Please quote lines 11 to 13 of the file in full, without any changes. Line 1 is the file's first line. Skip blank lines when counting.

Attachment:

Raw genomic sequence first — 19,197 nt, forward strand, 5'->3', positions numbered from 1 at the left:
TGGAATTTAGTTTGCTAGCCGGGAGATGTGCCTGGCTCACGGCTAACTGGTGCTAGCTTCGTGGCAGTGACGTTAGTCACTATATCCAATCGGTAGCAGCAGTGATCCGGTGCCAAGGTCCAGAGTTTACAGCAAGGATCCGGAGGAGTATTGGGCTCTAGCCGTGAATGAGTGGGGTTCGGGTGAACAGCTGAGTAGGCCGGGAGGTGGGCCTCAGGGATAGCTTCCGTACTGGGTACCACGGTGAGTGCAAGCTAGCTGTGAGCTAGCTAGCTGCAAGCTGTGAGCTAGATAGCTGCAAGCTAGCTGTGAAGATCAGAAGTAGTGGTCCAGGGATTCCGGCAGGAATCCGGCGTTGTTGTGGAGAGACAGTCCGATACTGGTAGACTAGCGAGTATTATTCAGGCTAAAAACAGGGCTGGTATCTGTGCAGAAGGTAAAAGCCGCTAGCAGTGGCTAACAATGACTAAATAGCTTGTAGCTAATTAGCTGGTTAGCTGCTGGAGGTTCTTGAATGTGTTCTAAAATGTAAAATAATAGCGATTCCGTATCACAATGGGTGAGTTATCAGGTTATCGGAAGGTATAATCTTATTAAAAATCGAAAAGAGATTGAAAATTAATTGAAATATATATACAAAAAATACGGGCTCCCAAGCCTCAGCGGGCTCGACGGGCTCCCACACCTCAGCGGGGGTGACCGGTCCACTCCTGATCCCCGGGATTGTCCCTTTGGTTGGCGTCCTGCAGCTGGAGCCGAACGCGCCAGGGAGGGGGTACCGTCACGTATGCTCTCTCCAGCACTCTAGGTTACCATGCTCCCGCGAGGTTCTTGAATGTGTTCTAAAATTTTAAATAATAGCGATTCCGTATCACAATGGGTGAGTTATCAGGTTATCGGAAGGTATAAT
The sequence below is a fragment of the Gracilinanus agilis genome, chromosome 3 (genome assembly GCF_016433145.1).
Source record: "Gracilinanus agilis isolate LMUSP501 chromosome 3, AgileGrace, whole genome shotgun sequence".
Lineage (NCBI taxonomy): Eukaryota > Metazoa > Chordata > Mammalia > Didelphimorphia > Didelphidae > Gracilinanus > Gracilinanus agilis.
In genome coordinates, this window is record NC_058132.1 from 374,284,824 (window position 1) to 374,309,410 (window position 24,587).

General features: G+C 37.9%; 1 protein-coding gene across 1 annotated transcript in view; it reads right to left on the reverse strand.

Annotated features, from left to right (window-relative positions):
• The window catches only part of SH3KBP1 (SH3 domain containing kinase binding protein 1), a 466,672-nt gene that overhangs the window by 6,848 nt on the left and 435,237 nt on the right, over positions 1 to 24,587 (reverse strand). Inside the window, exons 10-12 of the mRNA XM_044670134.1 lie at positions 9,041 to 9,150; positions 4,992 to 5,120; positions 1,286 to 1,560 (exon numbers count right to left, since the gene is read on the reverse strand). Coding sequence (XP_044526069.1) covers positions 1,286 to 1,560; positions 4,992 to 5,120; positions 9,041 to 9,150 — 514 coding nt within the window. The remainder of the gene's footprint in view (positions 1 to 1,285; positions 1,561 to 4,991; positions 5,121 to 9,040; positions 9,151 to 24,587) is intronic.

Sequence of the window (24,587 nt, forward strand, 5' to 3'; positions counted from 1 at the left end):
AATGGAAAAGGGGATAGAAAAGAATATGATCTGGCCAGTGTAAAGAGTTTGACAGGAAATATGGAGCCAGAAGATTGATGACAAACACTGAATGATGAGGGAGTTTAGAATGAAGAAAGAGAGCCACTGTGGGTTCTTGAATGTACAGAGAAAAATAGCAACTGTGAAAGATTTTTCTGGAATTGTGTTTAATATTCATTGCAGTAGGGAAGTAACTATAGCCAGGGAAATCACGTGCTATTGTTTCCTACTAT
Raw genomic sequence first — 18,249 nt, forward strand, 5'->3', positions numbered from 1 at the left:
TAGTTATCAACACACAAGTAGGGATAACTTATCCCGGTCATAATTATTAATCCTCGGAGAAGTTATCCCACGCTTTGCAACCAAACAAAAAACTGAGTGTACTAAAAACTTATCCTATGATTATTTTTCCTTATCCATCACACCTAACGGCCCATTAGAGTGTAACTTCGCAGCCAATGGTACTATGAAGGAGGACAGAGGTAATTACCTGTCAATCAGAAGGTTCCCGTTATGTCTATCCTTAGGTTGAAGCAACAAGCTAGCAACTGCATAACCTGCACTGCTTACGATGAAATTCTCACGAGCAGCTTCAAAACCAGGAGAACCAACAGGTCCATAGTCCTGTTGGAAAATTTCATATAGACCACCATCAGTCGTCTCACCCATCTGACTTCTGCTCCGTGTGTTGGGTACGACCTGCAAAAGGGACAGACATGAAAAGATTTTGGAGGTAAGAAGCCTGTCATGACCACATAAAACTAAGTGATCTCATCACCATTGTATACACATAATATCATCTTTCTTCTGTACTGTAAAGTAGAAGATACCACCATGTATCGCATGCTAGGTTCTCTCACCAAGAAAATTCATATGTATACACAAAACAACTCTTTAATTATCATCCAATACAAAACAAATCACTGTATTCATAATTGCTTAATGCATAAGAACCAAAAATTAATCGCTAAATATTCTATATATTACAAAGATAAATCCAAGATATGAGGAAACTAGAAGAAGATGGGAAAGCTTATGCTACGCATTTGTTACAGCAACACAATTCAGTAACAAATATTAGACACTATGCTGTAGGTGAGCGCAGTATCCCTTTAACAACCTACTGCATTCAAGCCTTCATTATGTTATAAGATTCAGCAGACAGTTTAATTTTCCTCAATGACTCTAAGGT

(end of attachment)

AATGGAAAAGGGGATAGAAAAGAATATGATCTGGCCAGTGTAAAGAGTTTGACAGGAAATATGGAGCCAGAAGATTGATGACAAACACTGAATGATGAGGGAGTTTAGAATGAAGAAAGAGAGCCACTGTGGGTTCTTGAATGTACAGAGAAAAATAGCAACTGTGAAAGATTTTTCTGGAATTGTGTTTAATATTCATTGCAGTAGGGAAGTAACTATAGCCAGGGAAATCACGTGCTATTGTTTCCTACTAT
Raw genomic sequence first — 18,249 nt, forward strand, 5'->3', positions numbered from 1 at the left:
TAGTTATCAACACACAAGTAGGGATAACTTATCCCGGTCATAATTATTAATCCTCGGAGAAGTTATCCCACGCTTTGCAACCAAACAAAAAACTGAGTGTACTAAAAACTTATCCTATGATTATTTTTCCTTATCCATCACACCTAACGGCCCATTAGAGTGTAACTTCGCAGCCAATGGTACTATGAAGGAGGACAGAGGTAATTACCTGTCAATCAGAAGGTTCCCGTTATGTCTATCCTTAGGTTGAAGCAACAAGCTAGCAACTGCATAACCTGCACTGCTTACGATGAAATTCTCACGAGCAGCTTCAAAACCAGGAGAACCAACAGGTCCATAGTCCTGTTGGAAAATTTCATATAGACCACCATCAGTCGTCTCACCCATCTGACTTCTGCTCCGTGTGTTGGGTACGACCTGCAAAAGGGACAGACATGAAAAGATTTTGGAGGTAAGAAGCCTGTCATGACCACATAAAACTAAGTGATCTCATCACCATTGTATACACATAATATCATCTTTCTTCTGTACTGTAAAGTAGAAGATACCACCATGTATCGCATGCTAGGTTCTCTCACCAAGAAAATTCATATGTATACACAAAACAACTCTTTAATTATCATCCAATACAAAACAAATCACTGTATTCATAATTGCTTAATGCATAAGAACCAAAAATTAATCGCTAAATATTCTATATATTACAAAGATAAATCCAAGATATGAGGAAACTAGAAGAAGATGGGAAAGCTTATGCTACGCATTTGTTACAGCAACACAATTCAGTAACAAATATTAGACACTATGCTGTAGGTGAGCGCAGTATCCCTTTAACAACCTACTGCATTCAAGCCTTCATTATGTTATAAGATTCAGCAGACAGTTTAATTTTCCTCAATGACTCTAAGGT